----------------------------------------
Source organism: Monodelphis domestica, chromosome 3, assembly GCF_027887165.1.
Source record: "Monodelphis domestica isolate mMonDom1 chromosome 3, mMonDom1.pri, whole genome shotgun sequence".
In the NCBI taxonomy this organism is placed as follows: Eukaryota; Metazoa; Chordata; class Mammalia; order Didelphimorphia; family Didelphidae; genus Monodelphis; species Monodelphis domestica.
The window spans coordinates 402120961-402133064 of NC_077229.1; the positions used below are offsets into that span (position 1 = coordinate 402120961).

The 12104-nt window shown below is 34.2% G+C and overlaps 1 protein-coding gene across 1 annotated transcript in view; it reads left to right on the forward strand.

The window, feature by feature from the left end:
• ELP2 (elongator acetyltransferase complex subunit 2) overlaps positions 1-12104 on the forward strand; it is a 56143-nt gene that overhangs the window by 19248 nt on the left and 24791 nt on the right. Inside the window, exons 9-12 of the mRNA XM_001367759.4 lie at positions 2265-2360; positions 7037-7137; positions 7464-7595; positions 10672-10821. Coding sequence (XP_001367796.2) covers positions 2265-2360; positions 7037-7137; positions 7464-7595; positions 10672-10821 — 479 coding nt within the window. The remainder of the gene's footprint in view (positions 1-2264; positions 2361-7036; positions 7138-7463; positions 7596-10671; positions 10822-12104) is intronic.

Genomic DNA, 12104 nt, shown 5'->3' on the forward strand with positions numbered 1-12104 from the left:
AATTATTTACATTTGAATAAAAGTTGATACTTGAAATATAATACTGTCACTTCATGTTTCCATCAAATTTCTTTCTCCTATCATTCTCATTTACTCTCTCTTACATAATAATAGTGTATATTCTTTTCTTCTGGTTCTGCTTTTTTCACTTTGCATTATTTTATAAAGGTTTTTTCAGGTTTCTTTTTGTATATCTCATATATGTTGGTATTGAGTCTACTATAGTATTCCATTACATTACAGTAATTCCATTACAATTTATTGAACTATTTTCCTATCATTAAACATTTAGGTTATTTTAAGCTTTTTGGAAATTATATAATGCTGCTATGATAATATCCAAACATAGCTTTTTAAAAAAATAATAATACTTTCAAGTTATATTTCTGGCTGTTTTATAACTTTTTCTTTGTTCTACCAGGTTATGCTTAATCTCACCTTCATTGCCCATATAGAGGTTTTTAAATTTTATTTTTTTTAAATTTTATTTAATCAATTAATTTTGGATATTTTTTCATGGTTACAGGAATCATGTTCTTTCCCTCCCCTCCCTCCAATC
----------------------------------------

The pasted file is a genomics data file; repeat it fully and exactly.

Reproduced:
Source organism: Monodelphis domestica, chromosome 3, assembly GCF_027887165.1.
Source record: "Monodelphis domestica isolate mMonDom1 chromosome 3, mMonDom1.pri, whole genome shotgun sequence".
In the NCBI taxonomy this organism is placed as follows: Eukaryota; Metazoa; Chordata; class Mammalia; order Didelphimorphia; family Didelphidae; genus Monodelphis; species Monodelphis domestica.
The window spans coordinates 402120961-402133064 of NC_077229.1; the positions used below are offsets into that span (position 1 = coordinate 402120961).

The 12104-nt window shown below is 34.2% G+C and overlaps 1 protein-coding gene across 1 annotated transcript in view; it reads left to right on the forward strand.

The window, feature by feature from the left end:
• ELP2 (elongator acetyltransferase complex subunit 2) overlaps positions 1-12104 on the forward strand; it is a 56143-nt gene that overhangs the window by 19248 nt on the left and 24791 nt on the right. Inside the window, exons 9-12 of the mRNA XM_001367759.4 lie at positions 2265-2360; positions 7037-7137; positions 7464-7595; positions 10672-10821. Coding sequence (XP_001367796.2) covers positions 2265-2360; positions 7037-7137; positions 7464-7595; positions 10672-10821 — 479 coding nt within the window. The remainder of the gene's footprint in view (positions 1-2264; positions 2361-7036; positions 7138-7463; positions 7596-10671; positions 10822-12104) is intronic.

Genomic DNA, 12104 nt, shown 5'->3' on the forward strand with positions numbered 1-12104 from the left:
AATTATTTACATTTGAATAAAAGTTGATACTTGAAATATAATACTGTCACTTCATGTTTCCATCAAATTTCTTTCTCCTATCATTCTCATTTACTCTCTCTTACATAATAATAGTGTATATTCTTTTCTTCTGGTTCTGCTTTTTTCACTTTGCATTATTTTATAAAGGTTTTTTCAGGTTTCTTTTTGTATATCTCATATATGTTGGTATTGAGTCTACTATAGTATTCCATTACATTACAGTAATTCCATTACAATTTATTGAACTATTTTCCTATCATTAAACATTTAGGTTATTTTAAGCTTTTTGGAAATTATATAATGCTGCTATGATAATATCCAAACATAGCTTTTTAAAAAAATAATAATACTTTCAAGTTATATTTCTGGCTGTTTTATAACTTTTTCTTTGTTCTACCAGGTTATGCTTAATCTCACCTTCATTGCCCATATAGAGGTTTTTAAATTTTATTTTTTTTAAATTTTATTTAATCAATTAATTTTGGATATTTTTTCATGGTTACAGGAATCATGTTCTTTCCCTCCCCTCCCTCCAATC